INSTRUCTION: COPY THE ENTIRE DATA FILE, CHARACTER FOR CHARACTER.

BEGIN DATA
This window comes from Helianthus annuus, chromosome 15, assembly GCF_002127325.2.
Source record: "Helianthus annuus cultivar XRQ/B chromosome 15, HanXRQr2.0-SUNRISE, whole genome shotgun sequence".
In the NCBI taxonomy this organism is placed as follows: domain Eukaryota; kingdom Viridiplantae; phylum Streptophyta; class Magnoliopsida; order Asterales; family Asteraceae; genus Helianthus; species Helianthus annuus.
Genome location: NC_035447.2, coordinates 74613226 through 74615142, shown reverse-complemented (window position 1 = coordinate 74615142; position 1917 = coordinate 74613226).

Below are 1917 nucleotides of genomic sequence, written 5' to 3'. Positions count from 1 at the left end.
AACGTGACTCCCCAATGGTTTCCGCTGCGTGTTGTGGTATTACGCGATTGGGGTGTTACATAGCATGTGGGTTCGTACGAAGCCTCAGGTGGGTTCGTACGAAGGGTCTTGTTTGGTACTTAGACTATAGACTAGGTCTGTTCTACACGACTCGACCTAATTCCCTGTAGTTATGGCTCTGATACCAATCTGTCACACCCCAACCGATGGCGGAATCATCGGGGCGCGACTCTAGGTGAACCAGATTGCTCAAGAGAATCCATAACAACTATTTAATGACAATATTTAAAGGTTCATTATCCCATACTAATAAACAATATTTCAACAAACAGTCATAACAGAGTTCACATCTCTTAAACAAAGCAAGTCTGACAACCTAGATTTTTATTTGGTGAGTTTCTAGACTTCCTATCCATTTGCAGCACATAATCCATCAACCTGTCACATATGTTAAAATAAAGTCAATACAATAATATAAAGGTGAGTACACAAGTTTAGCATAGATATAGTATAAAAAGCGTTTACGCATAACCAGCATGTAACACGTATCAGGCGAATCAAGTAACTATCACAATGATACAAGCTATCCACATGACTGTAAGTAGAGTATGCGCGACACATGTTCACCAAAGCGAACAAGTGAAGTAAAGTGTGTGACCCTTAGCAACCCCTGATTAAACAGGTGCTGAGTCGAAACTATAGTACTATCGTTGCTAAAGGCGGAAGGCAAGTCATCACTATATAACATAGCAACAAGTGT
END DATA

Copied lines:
This window comes from Helianthus annuus, chromosome 15, assembly GCF_002127325.2.
Source record: "Helianthus annuus cultivar XRQ/B chromosome 15, HanXRQr2.0-SUNRISE, whole genome shotgun sequence".
In the NCBI taxonomy this organism is placed as follows: domain Eukaryota; kingdom Viridiplantae; phylum Streptophyta; class Magnoliopsida; order Asterales; family Asteraceae; genus Helianthus; species Helianthus annuus.
Genome location: NC_035447.2, coordinates 74613226 through 74615142, shown reverse-complemented (window position 1 = coordinate 74615142; position 1917 = coordinate 74613226).

Below are 1917 nucleotides of genomic sequence, written 5' to 3'. Positions count from 1 at the left end.
AACGTGACTCCCCAATGGTTTCCGCTGCGTGTTGTGGTATTACGCGATTGGGGTGTTACATAGCATGTGGGTTCGTACGAAGCCTCAGGTGGGTTCGTACGAAGGGTCTTGTTTGGTACTTAGACTATAGACTAGGTCTGTTCTACACGACTCGACCTAATTCCCTGTAGTTATGGCTCTGATACCAATCTGTCACACCCCAACCGATGGCGGAATCATCGGGGCGCGACTCTAGGTGAACCAGATTGCTCAAGAGAATCCATAACAACTATTTAATGACAATATTTAAAGGTTCATTATCCCATACTAATAAACAATATTTCAACAAACAGTCATAACAGAGTTCACATCTCTTAAACAAAGCAAGTCTGACAACCTAGATTTTTATTTGGTGAGTTTCTAGACTTCCTATCCATTTGCAGCACATAATCCATCAACCTGTCACATATGTTAAAATAAAGTCAATACAATAATATAAAGGTGAGTACACAAGTTTAGCATAGATATAGTATAAAAAGCGTTTACGCATAACCAGCATGTAACACGTATCAGGCGAATCAAGTAACTATCACAATGATACAAGCTATCCACATGACTGTAAGTAGAGTATGCGCGACACATGTTCACCAAAGCGAACAAGTGAAGTAAAGTGTGTGACCCTTAGCAACCCCTGATTAAACAGGTGCTGAGTCGAAACTATAGTACTATCGTTGCTAAAGGCGGAAGGCAAGTCATCACTATATAACATAGCAACAAGTGT